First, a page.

Is God the bad cop?

Is Jesus the good cop? is the question which Adrian Warnock asks as he continues his long series on the atonement. He argues correctly, and importantly, that we should not see the Old Testament God as the “bad cop” and Jesus as the “good cop”. Rather, the Father, the Son and the Holy Spirit are one in character and purpose. But I would have liked to see less emphasis from Adrian on the shared wrath of the Father and the Son, which makes it sound like they are both bad cops, and more on their shared love; in fact not “more”, because astonishingly Adrian does not mention at all in this post God’s love or any of his related positive attributes.

But how does this relate to the penal substitutionary model of the atonement which Adrian is continuing to promote above all others?

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Canon and church

This post is in part in reply to John Hobbins’ and Doug Chaplin’s comments on my post Canon and Spirit. But I will start in what might look like a very different place: Tim Chesterton’s review of a 1957 book The Recovery of the Anabaptist Vision. I will then bring the discussion back to the issues of canon.

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Canon and Spirit

John Hobbins’ blog Ancient Hebrew Poetry is no longer very accurately named, for in recent months John’s interests have ranged much more widely than this, covering various areas of interest to me, although maybe not to many of my readers. John’s posts have almost always been rather long and rather scholarly, as perhaps suitable for their intended audience of academics. His series Thinking about Canon, just completed I think, is no exception: interesting to me, but a long and technical read.

John also identifies himself with me as “a fellow-charismatic”. So I was all the more surprised when in his latest update on the debate about his series he launched into a personal attack on me. What was my fault? Apparently simply that I had put forward, in comments on a previous post, the standard evangelical position on the canon of Scripture, that is, on which books are to be considered authoritative parts of the Bible. In response John wrote things like the following:

Said facts require no reflection, no soul-searching, of any kind. … a deleterious theology of history and a restrictive understanding of the work of the Holy Spirit … Peter’s stance is anti-traditional, anti-historical, and anti-intellectual.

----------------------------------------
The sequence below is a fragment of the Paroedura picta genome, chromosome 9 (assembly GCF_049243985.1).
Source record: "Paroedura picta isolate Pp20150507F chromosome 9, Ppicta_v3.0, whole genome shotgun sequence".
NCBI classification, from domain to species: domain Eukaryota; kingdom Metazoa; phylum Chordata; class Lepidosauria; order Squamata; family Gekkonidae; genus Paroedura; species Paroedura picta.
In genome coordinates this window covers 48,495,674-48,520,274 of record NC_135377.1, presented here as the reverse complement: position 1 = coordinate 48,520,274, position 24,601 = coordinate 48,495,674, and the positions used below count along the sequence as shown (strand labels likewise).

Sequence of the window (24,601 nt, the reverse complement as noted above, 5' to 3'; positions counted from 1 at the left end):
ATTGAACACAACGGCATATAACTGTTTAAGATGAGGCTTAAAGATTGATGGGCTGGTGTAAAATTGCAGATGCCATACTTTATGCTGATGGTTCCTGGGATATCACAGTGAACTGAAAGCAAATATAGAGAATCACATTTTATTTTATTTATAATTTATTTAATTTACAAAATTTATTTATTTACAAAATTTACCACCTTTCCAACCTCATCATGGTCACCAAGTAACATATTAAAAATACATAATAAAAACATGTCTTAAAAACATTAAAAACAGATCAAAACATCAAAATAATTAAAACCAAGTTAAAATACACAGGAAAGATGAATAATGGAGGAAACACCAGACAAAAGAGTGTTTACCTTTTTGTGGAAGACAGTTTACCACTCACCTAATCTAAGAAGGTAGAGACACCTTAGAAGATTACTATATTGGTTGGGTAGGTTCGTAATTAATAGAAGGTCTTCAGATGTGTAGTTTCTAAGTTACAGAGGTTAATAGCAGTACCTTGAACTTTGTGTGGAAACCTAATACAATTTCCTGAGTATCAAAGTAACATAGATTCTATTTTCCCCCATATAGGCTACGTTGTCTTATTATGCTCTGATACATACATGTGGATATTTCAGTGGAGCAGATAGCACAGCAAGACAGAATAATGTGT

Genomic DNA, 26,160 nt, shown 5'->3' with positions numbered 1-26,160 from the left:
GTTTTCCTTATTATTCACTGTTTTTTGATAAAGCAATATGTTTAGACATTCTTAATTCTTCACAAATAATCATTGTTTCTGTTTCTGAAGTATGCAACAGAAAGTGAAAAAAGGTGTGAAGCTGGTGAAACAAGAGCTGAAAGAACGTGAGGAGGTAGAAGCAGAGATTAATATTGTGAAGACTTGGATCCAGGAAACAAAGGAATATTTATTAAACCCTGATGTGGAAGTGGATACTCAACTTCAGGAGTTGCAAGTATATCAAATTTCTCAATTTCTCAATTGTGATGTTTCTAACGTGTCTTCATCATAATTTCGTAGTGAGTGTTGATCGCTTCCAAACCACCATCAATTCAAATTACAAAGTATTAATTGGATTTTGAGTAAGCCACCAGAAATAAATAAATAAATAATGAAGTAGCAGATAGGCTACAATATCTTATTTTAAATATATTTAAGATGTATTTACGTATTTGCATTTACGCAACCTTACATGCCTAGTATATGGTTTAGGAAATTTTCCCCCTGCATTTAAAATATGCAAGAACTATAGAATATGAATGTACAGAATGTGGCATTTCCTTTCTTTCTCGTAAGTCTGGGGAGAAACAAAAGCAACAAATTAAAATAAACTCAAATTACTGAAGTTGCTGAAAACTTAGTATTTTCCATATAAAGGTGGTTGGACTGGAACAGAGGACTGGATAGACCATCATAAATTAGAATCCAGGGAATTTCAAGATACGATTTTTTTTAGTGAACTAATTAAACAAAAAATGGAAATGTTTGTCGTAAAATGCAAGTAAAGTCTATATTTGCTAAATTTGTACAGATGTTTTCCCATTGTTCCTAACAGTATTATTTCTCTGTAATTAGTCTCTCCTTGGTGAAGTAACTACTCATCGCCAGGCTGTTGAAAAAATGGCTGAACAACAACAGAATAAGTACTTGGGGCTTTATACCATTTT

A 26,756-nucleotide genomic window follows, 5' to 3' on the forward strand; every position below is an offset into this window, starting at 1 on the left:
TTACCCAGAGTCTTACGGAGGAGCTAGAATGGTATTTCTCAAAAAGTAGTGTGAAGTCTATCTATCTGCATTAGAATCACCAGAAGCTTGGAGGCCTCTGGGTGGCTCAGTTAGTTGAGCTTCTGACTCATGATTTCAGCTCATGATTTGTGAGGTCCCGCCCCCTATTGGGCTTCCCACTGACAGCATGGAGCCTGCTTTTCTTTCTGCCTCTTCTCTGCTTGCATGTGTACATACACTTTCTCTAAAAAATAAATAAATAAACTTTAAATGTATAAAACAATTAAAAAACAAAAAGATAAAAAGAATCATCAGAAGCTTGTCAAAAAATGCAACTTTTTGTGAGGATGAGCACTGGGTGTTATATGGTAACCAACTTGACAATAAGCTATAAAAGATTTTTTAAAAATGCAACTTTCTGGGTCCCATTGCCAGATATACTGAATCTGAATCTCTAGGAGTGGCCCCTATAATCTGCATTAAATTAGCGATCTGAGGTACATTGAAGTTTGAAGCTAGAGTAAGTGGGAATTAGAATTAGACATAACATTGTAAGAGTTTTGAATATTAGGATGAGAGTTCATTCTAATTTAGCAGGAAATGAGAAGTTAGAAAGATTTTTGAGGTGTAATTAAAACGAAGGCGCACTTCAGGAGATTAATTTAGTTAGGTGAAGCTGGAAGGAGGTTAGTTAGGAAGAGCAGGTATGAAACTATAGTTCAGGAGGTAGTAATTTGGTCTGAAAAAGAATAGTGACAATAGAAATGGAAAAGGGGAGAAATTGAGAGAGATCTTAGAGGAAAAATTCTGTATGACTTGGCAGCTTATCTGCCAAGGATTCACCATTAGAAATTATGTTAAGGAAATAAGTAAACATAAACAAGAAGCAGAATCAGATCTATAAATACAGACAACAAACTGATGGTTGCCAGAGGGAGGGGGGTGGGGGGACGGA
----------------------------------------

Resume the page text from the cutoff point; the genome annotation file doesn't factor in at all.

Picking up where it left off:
I answered John’s more specific charges in my comment in response. But what is really happening here? What prompted this astonishing attack from someone who is usually such a careful scholar?

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UCCF Director contradicts the Bible and the Apostles' Creed

UPDATE 4th July 2007: I am now withdrawing these charges against Cunningham with my apologies. See this post for an explanation.

I thank Hugh for his comment on my post in which I quoted Richard Cunningham, director of UCCF, as saying

God never forgives – he punishes.

This version of Cunningham’s words came from a blogger called Cat. Today Hugh has provided an alternative and very likely more accurate version of Cunningham’s words:

God doesn’t forgive sin, he punishes it.

Well, there is a small distinction here. I can see how it makes sense to say that God punishes sin but forgives sinners, especially within the framework of penal substitutionary atonement according to which God is understood as punishing Christ for the sin of others, so that the others can be forgiven.

Unfortunately for Cunningham, this version of his words is all the more clearly in flat contradiction to the Bible and the Apostles’ Creed, which clearly teach about the forgiveness of sins. (Fortunately for Cunningham, God does not condemn people eternally for false doctrine, but that’s another issue which I want to blog about separately.)

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More on forgiveness

There has been a brisk debate about my post on What it means to forgive, and about Dave Warnock’s related post, including helpful responses by Chris Brauns whose post got both of us writing.

Thanks to PamBG for pointing me on her own blog to an article on forgiveness by Rev. Dr. Myron S. Augsburger. I agree with Pam that this article helps to clarify some of the issues we have been discussing. Here are some extracts, with my comments: